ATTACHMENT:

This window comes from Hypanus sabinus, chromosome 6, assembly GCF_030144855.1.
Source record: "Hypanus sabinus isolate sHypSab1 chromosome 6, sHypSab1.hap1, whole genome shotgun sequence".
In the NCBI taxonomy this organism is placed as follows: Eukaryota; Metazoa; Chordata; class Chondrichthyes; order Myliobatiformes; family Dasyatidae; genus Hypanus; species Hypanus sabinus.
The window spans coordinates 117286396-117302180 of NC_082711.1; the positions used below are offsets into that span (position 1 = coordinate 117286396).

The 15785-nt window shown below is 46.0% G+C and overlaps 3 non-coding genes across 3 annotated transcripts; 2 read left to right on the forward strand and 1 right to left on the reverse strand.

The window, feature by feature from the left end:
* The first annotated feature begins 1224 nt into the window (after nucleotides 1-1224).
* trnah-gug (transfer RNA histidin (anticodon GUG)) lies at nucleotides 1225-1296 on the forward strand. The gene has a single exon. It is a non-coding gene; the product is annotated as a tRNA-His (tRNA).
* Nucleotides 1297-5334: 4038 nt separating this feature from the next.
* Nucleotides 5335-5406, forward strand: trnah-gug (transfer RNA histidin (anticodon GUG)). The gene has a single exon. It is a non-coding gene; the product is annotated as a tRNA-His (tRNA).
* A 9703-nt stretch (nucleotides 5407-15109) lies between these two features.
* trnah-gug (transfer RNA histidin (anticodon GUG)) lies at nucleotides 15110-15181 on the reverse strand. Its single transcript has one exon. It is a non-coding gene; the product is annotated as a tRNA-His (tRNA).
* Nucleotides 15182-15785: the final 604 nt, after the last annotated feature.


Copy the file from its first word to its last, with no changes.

This window comes from Hypanus sabinus, chromosome 6, assembly GCF_030144855.1.
Source record: "Hypanus sabinus isolate sHypSab1 chromosome 6, sHypSab1.hap1, whole genome shotgun sequence".
In the NCBI taxonomy this organism is placed as follows: Eukaryota; Metazoa; Chordata; class Chondrichthyes; order Myliobatiformes; family Dasyatidae; genus Hypanus; species Hypanus sabinus.
The window spans coordinates 117286396-117302180 of NC_082711.1; the positions used below are offsets into that span (position 1 = coordinate 117286396).

The 15785-nt window shown below is 46.0% G+C and overlaps 3 non-coding genes across 3 annotated transcripts; 2 read left to right on the forward strand and 1 right to left on the reverse strand.

The window, feature by feature from the left end:
* The first annotated feature begins 1224 nt into the window (after nucleotides 1-1224).
* trnah-gug (transfer RNA histidin (anticodon GUG)) lies at nucleotides 1225-1296 on the forward strand. The gene has a single exon. It is a non-coding gene; the product is annotated as a tRNA-His (tRNA).
* Nucleotides 1297-5334: 4038 nt separating this feature from the next.
* Nucleotides 5335-5406, forward strand: trnah-gug (transfer RNA histidin (anticodon GUG)). The gene has a single exon. It is a non-coding gene; the product is annotated as a tRNA-His (tRNA).
* A 9703-nt stretch (nucleotides 5407-15109) lies between these two features.
* trnah-gug (transfer RNA histidin (anticodon GUG)) lies at nucleotides 15110-15181 on the reverse strand. Its single transcript has one exon. It is a non-coding gene; the product is annotated as a tRNA-His (tRNA).
* Nucleotides 15182-15785: the final 604 nt, after the last annotated feature.